Do not be deceived: God cannot be mocked. A man reaps what he sows. The one who sows to please his sinful nature, from that nature will reap destruction; the one who sows to please the Spirit, from the Spirit will reap eternal life. --Galatians 6:7-8
Yesterday, in the middle of the pastor's powerpoints about the price of sin, something he said triggered a chain of thoughts I hadn't connected before. I've heard it said many times that we reap what we sow, later than we sow, and more than we sow but yesterday that statement connected with the cliche about sowing wild oats.
We offer excuses for the young, or the old, or ourselves "just sowing a few wild oats" and then they/we will settle down. But the pastor made a very good point: God forgives us our sins but he does not remove the consequences of those sins.
Like a noxious weed seeding itself in our gardens our wild oats have a pernicious way of hanging about and causing trouble long after the deed is done.
The actual Wild Oat plant, Avena fatua (also known as oatgrass -- more info here), produces oat seeds with projections which when moistened (ie by humidity) turn the seed and drill it into the ground to ensure germination. In addition to the hygroscopic awn, wild oat seeds have another feature to ensure continuation. They can go dormant, waiting for better growing conditions before sprouting. One plant can produce 60 to 2,000 new oats.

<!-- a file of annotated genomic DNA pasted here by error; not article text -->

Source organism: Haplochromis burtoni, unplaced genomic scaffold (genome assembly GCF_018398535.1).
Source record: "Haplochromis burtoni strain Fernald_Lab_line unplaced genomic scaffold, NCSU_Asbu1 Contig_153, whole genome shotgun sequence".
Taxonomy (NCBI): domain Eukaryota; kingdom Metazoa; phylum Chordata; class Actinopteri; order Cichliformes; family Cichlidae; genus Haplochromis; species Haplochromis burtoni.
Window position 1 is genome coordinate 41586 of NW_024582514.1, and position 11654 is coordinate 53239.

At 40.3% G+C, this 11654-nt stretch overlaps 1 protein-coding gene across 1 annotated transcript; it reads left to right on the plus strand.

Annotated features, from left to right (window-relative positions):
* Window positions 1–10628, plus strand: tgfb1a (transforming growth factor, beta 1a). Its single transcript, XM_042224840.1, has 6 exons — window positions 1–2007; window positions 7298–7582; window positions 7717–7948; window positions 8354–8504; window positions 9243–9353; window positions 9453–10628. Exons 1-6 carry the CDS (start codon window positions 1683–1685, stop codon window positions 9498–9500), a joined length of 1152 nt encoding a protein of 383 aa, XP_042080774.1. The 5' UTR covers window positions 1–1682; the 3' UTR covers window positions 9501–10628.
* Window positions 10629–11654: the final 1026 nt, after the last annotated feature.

When we sow one wild oat seed -- the consequences are 60 to 2000 new wild oats infesting our gardens. And, because that is how things work in this world, we often find ourselves dealing with the consequences of other peoples oats. Our wild oat seeds, our sins, will bury themselves in other people's gardens and be reaped not just by ourselves but by those around us as well.
We are forgiven our sins.
We still must endure the earthly consequences.
We sow and we reap the wild oats.